In the multitrillion-dollar grocery industry, retailers and their suppliers continuously seek new ways to gain a competitive advantage. The result is a hugely competitive and highly dynamic market—one that incites these businesses to learn everything they can about customers that could help them to influence purchase behaviors and loyalty.
At the heart of retailers and suppliers’ struggle to stay competitive, however, is a lack of direct insight into individual customers’ needs—information required to build closer relationships with them and to better serve them.
Three main issues contribute to this data deficiency. First, individual shopping behavior is difficult to mine in retail settings where millions of rows of data stream daily. Second, a shortage of IT capabilities and an incapability to quickly react to information hamper retailers’ efforts to respond to consumers’ ever-changing expectations. Third, the inability to move streams of point of sale (POS) data to an environment where retailers and consumer packaged goods (CPG) companies can analyze which groups of customers bought which products and why plagues the industry.
Sainsbury’s is one grocery retailer working diligently to overcome that problem. By partnering with Loyalty Management Group (LMG), a division of Groupe Aeroplan, the 140-year-old London-based supermarket chain is able to analyze detailed data from both its Nectar loyalty program and its POS system to better understand its customers’ needs.
Sainsbury’s began using LMG’s Nectar platform when the loyalty card first launched in 2002. Nectar is a coalition loyalty program whose 19 partners include American Express, BP, and Sainsbury’s. About 50 percent of UK households participate in the program, which awards members four points per every £1 spent when they shop in Sainsbury’s stores or online at Nectar’s eStores. Sainsbury’s customers earn double points when they buy directly from Sainsbury’s website.
Although the Nectar loyalty program has helped to grow Sainsbury’s business, the retailer understood that to stay competitive it also needed to work with its CPG vendors to make better decisions about the products it offers. Rather than use Nectar simply to reward customers, Sainsbury’s wanted to use the information gathered through the program to service them and offer products tailored to their needs.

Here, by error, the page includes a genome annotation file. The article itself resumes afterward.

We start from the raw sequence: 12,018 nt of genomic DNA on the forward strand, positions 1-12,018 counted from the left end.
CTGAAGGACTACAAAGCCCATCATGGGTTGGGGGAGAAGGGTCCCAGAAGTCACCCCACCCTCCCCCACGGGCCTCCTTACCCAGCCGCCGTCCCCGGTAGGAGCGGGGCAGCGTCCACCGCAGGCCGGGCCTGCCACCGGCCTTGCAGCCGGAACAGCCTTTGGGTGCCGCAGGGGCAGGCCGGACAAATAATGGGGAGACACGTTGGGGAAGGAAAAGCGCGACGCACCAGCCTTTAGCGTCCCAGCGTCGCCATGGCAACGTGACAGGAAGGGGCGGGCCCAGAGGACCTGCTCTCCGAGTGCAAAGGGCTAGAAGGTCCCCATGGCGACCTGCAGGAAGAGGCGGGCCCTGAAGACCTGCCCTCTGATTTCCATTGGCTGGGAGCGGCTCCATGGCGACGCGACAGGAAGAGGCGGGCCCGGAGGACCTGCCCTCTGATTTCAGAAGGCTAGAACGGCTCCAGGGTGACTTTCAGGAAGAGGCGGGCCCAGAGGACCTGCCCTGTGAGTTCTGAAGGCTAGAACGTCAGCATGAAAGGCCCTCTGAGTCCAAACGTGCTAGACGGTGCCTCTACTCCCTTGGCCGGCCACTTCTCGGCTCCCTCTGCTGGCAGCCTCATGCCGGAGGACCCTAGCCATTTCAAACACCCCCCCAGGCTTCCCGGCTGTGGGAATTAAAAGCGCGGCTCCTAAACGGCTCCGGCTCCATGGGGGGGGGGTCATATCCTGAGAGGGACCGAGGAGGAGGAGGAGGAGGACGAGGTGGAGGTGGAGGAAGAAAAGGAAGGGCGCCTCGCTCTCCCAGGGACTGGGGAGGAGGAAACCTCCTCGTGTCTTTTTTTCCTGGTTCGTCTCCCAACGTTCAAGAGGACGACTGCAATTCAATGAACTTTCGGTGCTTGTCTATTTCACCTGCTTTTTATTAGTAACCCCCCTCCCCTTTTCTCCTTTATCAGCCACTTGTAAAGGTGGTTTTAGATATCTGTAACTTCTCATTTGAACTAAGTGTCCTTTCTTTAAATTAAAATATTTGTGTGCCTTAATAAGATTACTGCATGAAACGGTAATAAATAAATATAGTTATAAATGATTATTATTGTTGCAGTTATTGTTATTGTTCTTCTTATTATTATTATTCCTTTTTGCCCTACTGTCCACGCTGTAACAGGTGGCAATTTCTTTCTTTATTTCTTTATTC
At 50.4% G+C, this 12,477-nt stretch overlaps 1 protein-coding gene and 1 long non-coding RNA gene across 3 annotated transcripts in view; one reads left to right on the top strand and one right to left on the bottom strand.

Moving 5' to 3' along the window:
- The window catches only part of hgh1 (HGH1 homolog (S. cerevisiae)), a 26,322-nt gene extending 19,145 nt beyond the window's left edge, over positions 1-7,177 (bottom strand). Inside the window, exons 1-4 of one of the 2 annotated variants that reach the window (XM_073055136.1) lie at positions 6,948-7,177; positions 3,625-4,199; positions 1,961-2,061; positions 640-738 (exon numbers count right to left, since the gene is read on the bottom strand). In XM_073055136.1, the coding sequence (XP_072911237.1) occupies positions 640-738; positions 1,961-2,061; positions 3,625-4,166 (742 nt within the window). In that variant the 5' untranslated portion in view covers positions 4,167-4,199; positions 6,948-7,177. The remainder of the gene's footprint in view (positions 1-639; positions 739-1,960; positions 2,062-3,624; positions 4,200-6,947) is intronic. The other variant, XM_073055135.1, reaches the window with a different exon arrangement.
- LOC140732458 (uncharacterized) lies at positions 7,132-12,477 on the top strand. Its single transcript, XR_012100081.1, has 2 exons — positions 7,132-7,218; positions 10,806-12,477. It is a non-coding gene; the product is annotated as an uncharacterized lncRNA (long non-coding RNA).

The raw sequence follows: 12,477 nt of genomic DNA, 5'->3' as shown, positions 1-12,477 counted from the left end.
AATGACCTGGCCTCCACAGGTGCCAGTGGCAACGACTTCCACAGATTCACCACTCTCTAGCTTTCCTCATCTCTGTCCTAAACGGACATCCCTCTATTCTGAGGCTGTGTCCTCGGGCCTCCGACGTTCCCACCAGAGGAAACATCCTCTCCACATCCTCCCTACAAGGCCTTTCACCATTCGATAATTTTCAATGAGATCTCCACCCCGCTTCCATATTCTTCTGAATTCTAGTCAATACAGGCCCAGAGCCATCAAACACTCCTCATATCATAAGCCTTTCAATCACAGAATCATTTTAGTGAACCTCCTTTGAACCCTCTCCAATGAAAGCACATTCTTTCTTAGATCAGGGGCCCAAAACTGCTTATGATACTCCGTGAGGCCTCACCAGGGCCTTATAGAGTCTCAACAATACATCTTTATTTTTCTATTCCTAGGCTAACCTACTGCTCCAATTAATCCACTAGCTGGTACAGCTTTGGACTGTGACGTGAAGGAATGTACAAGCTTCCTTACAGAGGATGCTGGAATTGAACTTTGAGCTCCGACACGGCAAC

Previously, Sainsbury’s only received sample- level data about its customers through the Nectar program. New challenges in staying competitive meant that was no longer enough. The retailer wanted to access and to use all of its data. “They wanted basket-level information,” says Mike Poyser, client solutions director at LMG. “What Sainsbury’s wanted to do was to get more at the SKU-level data. They wanted data from every single store, and to build a service to make better decisions in the store.”
Sainsbury’s request was lofty because in addition to looking at detailed data, Poyser says the retailer wanted hundreds of its employees to run analyses on their own, without the constraints of working with analysts. Sainsbury’s believed it could provide the service to its staff on its existing database environment.
Sainsbury’s gets real-time access
LMG partnered with business intelligence firm Kognitio to build an application called Self Serve, which provides analytics on two years’ worth of full POS customer data via an interactive, Web-based service, putting analysis in the hands of the end user. LMG analyzes POS and aggregated Nectar loyalty card data daily and then releases insight every 36 hours into Self Serve, where users can review the results through its Web-based interface. Additionally, LMG sends a data feed directly to Sainsbury’s at about 2 p.m. every day.
Self Serve houses 100 percent of Sainsbury’s POS and loyalty card data, and contains information on every item sold in every store every day. Before Self Serve, Sainsbury’s could only analyze 10 percent of two years’ worth of POS data. Today the retailer can analyze 100 percent of that same amount of data, including customer transaction history, customer ID number, loyalty points, cashier ID, till number, payment type, date and time, number of items, transaction value, product information, and transaction reference number. Additionally, users can see the performance of all products in a given category.
The majority of Sainsbury’s 400 Self Serve users work in product category teams, such as fresh food or meat, not as data analysts. So LMG packages the information in such a way that anyone can analyze it. “It can be a skilled user or one who isn’t trained,” Poyser says. In addition, LMG employs a team of 16 people who spend 90 percent of their time at Sainsbury’s in marketing and merchandising to help the retailer get the most out of the application. LMG is currently developing modules so Sainsbury’s can conduct patterns of trade analysis and portfolio analysis.